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IT News Thread, US Passes Controversial Cybersecurity Measure CISPA in Other News; UK next. House Passes Controversial Cybersecurity Measure CISPA | Threat Level | Wired.com...
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    US Passes Controversial Cybersecurity Measure CISPA


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    Geoff's Avatar
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    Wasn't the President going to veto though?

    http://mashable.com/2012/04/25/obama-veto-cispa/

    And this stems from ACTA which is already dead in the water in the EU.

    http://rt.com/news/acta-eu-parliamen...t-freedom-969/

    So even if the UK did pass some laws to enact ACTA, it wouldn't have the legs to be enforceable.
    Last edited by Geoff; 27th April 2012 at 01:44 AM.

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    I'm not that well versed in the US political system, but if obama can veto it after it's passed Romney will support it anyway.

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    Geoff's Avatar
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    Quote Originally Posted by Geoff View Post
    America, land of the free?

    free-er than here... I can't even read that article. [[censored]ing active-adapt content filters...]

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    Garacesh's Avatar
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    Up until this afternoon, the final vote on CISPA was supposed to be tomorrow. Then, abruptly, it was moved up today—and the House voted in favor of its passage with a vote of 248-168. But that's not even the worst part.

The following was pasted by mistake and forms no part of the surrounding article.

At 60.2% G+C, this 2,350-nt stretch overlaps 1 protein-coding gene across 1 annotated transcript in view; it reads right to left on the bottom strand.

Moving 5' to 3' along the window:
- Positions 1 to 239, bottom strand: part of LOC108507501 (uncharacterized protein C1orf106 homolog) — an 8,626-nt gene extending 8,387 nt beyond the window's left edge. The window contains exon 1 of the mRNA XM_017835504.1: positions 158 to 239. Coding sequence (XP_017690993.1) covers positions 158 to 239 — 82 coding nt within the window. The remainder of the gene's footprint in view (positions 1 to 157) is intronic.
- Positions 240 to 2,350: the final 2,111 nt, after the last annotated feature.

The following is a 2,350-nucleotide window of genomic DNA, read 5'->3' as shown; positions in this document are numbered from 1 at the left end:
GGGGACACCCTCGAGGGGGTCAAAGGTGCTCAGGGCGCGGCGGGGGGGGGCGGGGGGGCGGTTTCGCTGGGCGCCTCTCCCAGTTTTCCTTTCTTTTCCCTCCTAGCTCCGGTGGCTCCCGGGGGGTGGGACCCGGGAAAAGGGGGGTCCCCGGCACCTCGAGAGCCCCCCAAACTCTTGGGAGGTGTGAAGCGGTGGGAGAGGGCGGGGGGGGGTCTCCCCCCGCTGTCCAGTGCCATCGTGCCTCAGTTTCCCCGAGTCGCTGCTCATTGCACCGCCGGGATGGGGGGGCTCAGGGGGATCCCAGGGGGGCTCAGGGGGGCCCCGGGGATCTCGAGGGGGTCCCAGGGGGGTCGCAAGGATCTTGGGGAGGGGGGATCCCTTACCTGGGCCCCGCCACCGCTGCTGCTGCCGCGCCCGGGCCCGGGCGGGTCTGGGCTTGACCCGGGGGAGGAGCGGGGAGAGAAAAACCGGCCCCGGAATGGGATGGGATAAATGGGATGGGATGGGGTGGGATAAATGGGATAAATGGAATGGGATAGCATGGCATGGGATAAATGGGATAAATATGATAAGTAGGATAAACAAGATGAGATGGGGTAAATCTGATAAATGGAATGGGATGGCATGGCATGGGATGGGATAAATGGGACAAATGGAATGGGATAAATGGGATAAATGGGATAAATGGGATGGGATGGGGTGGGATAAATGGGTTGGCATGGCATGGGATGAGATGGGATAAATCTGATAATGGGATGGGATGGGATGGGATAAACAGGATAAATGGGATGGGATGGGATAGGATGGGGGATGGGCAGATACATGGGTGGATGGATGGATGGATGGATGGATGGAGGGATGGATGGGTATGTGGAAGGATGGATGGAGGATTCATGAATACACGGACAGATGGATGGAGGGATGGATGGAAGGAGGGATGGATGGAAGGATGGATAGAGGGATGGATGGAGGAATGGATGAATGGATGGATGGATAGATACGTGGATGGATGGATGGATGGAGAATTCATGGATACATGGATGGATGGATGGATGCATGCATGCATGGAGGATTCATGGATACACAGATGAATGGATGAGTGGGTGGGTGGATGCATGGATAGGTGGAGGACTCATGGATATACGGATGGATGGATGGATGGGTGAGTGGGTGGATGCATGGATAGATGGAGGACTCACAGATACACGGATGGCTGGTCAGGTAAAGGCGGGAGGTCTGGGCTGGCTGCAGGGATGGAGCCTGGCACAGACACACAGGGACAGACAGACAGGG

The vote followed the debate on amendments, several of which were passed. Among them was an absolutely terrible change (pdf and embedded below—scroll to amendment #6) to the definition of what the government can do with shared information, put forth by Rep. Quayle. Astonishingly, it was described as limiting the government's power, even though it in fact expands it by adding more items to the list of acceptable purposes for which shared information can be used. Even more astonishingly, it passed with a near-unanimous vote. The CISPA that was just approved by the House is much worse than the CISPA being discussed as recently as this morning.

    Previously, CISPA allowed the government to use information for "cybersecurity" or "national security" purposes. Those purposes have not been limited or removed. Instead, three more valid uses have been added: investigation and prosecution of cybersecurity crime, protection of individuals, and protection of children. Cybersecurity crime is defined as any crime involving network disruption or hacking, plus any violation of the CFAA.